IT’S SNOT HYGIENIC
The manager of the agency in Louisville, Kentucky, responsible for, among other things, development planning, zoning changes and historic landmarks revealed in November that his headquarters has a “boogers” problem and ordered users of the third-floor men’s room to stop hocking them onto the walls adjacent to the urinals. According to an internal memo cited by InsiderLouisville.com, Metro Planning and Design Services manager Joe Reverman called the mucus buildup “a very serious situation” and had his executive administrator post signs instructing restroom users on the basics of proper disposal of “anything that comes out of or off a person’s body.”
The 1968 Cy Twombly “blackboard” painting sold for $70.5 million at New York City’s Sotheby’s auction in November (higher than experts’ estimate of $60 million). The painting consists of six horizontal lines of continuous circular swirls (white chalk on a “blackboard”)–perhaps the same swirls that might be made by an extremely bored, aggressive first-grader given a supply of chalk and the absence of the teacher.
REALLY CLEAN SOUND
The Baltimore-based “experimental music” creators Matmos announced the release of their new album Ultimate Care II, which consists entirely of “music” made by a Whirlpool washing machine (the Ultimate Care II model). According to a November report in Time, the machine’s 38-minute wash cycle will be “sampled and processed” to lighten the original sound. (Matmos previously “played” canisters of helium on stage at Radio City Music Hall and a cow’s uterus at the San Francisco Art Institute.)
In an enterprise somewhat resembling American Idol, amateur performers in China become self-supporting online not by soliciting money directly, but through virtual gifts from enthralled fans, with performers getting a cut of each sale. Beijing’s YY.com hosts original performances, and two of the site’s favorites, Mr. Earth and Ms. Cloud, earned the equivalent of about $160,000 last year from their universe of 1.8 million fans (according to a November Wall Street Journal report). In an ancillary industry (led by 9158.com), hard-core fans can purchase access (think “virtual limousines,” shown “arriving” at a “concert”), giving them bragging rights. (A simple “applause” icon after a song costs about a penny.)
The exasperated drug enforcement chief of Indonesia told reporters in November (following confiscation of a massive quantity of methamphetamine from China) that the ordinary death penalty was insufficient for drug runners, who should instead be forced to overdose on their own shipments. Budi Waseso also mused that crocodiles would make better prison guards than humans because crocs can’t be bribed and later added tigers and piranhas to the proposed guard roster. Even so, Waseso’s boss reiterated that the government is committed to rehabilitation over punishment.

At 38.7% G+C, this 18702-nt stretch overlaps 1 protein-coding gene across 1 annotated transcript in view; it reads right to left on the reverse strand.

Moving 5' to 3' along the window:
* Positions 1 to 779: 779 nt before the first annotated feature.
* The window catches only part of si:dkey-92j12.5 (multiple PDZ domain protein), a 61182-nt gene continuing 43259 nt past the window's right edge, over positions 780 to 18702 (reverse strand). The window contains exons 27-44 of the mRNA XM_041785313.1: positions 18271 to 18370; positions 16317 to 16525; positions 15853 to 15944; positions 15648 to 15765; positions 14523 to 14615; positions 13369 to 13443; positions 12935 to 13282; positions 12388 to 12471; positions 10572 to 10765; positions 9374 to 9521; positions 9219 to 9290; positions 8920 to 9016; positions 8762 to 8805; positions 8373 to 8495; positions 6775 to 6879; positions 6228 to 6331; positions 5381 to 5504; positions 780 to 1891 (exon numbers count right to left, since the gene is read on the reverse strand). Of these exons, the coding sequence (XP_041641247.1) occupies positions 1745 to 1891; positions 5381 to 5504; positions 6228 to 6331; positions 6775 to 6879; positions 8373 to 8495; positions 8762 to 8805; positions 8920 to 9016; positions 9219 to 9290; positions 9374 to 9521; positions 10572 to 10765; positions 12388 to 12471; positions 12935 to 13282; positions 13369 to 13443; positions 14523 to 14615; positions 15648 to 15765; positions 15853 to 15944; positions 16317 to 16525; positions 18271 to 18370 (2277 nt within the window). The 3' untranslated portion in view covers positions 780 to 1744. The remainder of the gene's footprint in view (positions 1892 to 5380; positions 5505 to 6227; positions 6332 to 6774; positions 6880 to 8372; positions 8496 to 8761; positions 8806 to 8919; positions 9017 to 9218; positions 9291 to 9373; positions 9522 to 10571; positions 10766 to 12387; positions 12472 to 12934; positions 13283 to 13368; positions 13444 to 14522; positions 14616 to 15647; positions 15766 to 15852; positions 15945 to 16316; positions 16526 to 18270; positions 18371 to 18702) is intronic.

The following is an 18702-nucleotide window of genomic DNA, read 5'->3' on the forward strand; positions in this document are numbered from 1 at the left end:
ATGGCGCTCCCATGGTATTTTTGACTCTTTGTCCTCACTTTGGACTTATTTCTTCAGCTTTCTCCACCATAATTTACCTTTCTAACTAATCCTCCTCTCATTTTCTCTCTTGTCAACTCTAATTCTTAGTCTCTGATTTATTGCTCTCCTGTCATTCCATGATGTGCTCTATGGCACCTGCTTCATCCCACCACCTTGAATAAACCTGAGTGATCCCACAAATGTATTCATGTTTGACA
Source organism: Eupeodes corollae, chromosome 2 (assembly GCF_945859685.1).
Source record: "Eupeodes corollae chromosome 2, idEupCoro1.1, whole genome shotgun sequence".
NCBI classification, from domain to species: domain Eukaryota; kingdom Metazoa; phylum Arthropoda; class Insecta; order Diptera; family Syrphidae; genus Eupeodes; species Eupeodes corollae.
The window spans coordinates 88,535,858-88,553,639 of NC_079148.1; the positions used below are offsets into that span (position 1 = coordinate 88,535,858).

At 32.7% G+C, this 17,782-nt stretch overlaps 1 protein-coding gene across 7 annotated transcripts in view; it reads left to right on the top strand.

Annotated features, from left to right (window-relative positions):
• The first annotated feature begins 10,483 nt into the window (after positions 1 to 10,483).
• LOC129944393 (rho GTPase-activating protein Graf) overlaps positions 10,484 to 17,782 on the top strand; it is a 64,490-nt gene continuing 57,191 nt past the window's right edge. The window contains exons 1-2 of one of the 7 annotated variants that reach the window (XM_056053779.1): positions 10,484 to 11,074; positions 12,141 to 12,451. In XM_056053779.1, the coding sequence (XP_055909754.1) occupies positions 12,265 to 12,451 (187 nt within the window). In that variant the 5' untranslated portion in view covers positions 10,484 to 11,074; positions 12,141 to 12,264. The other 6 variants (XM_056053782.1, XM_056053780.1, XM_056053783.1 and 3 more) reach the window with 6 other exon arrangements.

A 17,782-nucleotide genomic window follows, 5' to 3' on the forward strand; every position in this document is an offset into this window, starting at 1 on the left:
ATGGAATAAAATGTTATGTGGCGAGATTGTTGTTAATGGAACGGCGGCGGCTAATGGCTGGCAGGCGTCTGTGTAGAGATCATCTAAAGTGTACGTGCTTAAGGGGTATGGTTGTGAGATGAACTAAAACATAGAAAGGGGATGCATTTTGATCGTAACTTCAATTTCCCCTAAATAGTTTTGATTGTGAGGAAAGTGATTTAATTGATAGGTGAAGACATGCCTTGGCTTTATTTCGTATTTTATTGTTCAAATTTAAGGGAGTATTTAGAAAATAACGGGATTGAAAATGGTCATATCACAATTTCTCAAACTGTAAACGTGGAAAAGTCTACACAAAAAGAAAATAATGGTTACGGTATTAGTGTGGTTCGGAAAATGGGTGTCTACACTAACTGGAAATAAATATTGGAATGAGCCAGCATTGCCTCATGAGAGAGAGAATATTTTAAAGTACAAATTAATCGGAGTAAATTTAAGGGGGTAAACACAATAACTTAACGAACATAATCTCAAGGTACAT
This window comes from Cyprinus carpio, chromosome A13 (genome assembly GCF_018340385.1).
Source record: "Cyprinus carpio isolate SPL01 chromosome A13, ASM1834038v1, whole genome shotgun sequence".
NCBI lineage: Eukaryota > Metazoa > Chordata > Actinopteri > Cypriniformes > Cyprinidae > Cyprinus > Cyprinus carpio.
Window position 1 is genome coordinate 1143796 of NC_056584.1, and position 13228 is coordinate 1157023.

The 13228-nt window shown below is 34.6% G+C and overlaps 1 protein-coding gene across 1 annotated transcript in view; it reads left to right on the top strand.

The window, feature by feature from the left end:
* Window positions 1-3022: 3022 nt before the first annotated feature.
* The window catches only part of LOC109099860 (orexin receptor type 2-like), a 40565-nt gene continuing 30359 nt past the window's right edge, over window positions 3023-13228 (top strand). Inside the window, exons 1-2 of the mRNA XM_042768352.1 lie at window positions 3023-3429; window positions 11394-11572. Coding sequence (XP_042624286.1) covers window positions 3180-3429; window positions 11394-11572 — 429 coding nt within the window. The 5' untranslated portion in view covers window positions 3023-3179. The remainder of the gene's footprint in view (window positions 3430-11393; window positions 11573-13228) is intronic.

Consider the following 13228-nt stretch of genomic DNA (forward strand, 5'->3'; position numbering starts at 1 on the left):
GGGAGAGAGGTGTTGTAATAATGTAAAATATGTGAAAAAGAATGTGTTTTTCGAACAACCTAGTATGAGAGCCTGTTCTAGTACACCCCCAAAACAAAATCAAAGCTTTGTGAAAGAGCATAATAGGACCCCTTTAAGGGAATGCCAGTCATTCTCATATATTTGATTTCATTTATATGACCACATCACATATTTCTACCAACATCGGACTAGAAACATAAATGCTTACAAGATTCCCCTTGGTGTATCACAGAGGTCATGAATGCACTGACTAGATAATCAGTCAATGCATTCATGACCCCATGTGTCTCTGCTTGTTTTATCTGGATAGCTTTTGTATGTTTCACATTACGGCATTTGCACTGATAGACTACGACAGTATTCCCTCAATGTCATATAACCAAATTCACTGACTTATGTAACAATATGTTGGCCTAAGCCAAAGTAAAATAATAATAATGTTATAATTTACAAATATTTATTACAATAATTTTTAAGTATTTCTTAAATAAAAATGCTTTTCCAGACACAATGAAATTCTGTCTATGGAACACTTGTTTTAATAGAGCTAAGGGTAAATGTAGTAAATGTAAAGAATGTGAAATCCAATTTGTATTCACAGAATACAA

WATCH YOUR LANGUAGE
Recently added to the list of words and phrases to be officially discouraged on campus, according to the University of Wisconsin-Milwaukee’s website: “political correctness.” The phrase is said to be a “microaggression” that might make some students feel uncomfortable or unsafe if they hear it or read it. And in November, the University of Vermont held a (voluntary) three-day “retreat” open only to students who “self-identify as white,” so that they can study the implications of “white privilege” in society (e.g., “what does it mean to be white?” and “how does whiteness impact you?”).
The Queens (New York) Redbird Tourist Information Center was finally ordered to close in July following an extraordinarily unsuccessful seven-year run in which, possibly, not a single tourist ever walked through the door. The New York Post, interviewing neighbors in Kew Gardens, found no one who ever saw a visitor, and the center’s lone staff member said she recalled only lunchtime drop-ins from jury duty at the criminal court building down the block.
Deputy sheriff Michael Szeliga of St. Petersburg, Florida, in Fort Lauderdale for a weekend training session in July, was to receive a commendation at the formal banquet, for exemplary DUI enforcement, presented by Mothers Against Drunk Driving. (This is News of the Weird; you’ve already guessed the outcome.) He, escorted by two fellow deputies, arrived for dinner “staggeringly drunk” (though he did not drive), according to an internal affairs investigation, and he was ordered to go sleep it off. Szeliga wrote an apology and was transferred out of DUI work. Sheriff Bob Gualtieri said Szeliga was a good deputy but that the incident was “one of the most ridiculous things” he’d ever heard of.
PEOPLE WITH ISSUES
Social science professor Dr. Jeff Justice resigned from the faculty at Tarleton State University (Stephenville, Texas) in October to head off an investigation into whether he supplied alcohol to students and proselytized at least one to undergo a self-mutilation practice. Justice admitted, post-resignation, that he was a devotee (since age 13) of the “Sundance” ritual, in which he would hang from a tree in his backyard by hooks connected to stakes in his bare chest and that he demonstrated it to some students but apparently interested none. He attributed the incidents to “severe depression.” (Bonus: He had won a Faculty Excellence award in 2015.)